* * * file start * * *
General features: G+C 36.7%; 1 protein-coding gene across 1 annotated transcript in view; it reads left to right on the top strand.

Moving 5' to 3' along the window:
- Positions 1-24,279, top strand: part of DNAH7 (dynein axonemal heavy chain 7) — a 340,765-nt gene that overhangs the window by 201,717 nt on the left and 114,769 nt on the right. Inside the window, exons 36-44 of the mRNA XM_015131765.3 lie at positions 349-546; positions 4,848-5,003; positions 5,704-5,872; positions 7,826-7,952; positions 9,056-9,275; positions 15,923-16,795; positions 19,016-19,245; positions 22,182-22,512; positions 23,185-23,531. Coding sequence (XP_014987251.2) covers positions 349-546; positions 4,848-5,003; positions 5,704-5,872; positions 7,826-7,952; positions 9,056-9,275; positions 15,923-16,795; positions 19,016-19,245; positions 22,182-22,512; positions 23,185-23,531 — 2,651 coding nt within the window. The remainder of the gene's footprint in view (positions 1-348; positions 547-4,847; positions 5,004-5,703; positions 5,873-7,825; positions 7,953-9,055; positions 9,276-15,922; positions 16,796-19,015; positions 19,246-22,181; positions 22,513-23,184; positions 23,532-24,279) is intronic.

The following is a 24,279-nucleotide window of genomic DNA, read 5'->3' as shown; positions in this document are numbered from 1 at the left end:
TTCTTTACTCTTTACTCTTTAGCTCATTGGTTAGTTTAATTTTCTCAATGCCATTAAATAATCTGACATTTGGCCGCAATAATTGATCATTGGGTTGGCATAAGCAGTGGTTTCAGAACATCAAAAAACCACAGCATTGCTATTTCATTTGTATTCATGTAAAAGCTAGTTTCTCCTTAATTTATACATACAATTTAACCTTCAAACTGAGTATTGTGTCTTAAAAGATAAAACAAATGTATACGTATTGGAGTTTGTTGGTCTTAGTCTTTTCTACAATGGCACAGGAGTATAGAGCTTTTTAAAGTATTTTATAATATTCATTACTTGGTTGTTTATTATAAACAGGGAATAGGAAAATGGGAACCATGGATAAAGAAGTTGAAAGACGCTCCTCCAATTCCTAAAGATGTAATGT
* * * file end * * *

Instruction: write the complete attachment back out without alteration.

General features: G+C 36.7%; 1 protein-coding gene across 1 annotated transcript in view; it reads left to right on the top strand.

Moving 5' to 3' along the window:
- Positions 1-24,279, top strand: part of DNAH7 (dynein axonemal heavy chain 7) — a 340,765-nt gene that overhangs the window by 201,717 nt on the left and 114,769 nt on the right. Inside the window, exons 36-44 of the mRNA XM_015131765.3 lie at positions 349-546; positions 4,848-5,003; positions 5,704-5,872; positions 7,826-7,952; positions 9,056-9,275; positions 15,923-16,795; positions 19,016-19,245; positions 22,182-22,512; positions 23,185-23,531. Coding sequence (XP_014987251.2) covers positions 349-546; positions 4,848-5,003; positions 5,704-5,872; positions 7,826-7,952; positions 9,056-9,275; positions 15,923-16,795; positions 19,016-19,245; positions 22,182-22,512; positions 23,185-23,531 — 2,651 coding nt within the window. The remainder of the gene's footprint in view (positions 1-348; positions 547-4,847; positions 5,004-5,703; positions 5,873-7,825; positions 7,953-9,055; positions 9,276-15,922; positions 16,796-19,015; positions 19,246-22,181; positions 22,513-23,184; positions 23,532-24,279) is intronic.

The following is a 24,279-nucleotide window of genomic DNA, read 5'->3' as shown; positions in this document are numbered from 1 at the left end:
TTCTTTACTCTTTACTCTTTAGCTCATTGGTTAGTTTAATTTTCTCAATGCCATTAAATAATCTGACATTTGGCCGCAATAATTGATCATTGGGTTGGCATAAGCAGTGGTTTCAGAACATCAAAAAACCACAGCATTGCTATTTCATTTGTATTCATGTAAAAGCTAGTTTCTCCTTAATTTATACATACAATTTAACCTTCAAACTGAGTATTGTGTCTTAAAAGATAAAACAAATGTATACGTATTGGAGTTTGTTGGTCTTAGTCTTTTCTACAATGGCACAGGAGTATAGAGCTTTTTAAAGTATTTTATAATATTCATTACTTGGTTGTTTATTATAAACAGGGAATAGGAAAATGGGAACCATGGATAAAGAAGTTGAAAGACGCTCCTCCAATTCCTAAAGATGTAATGT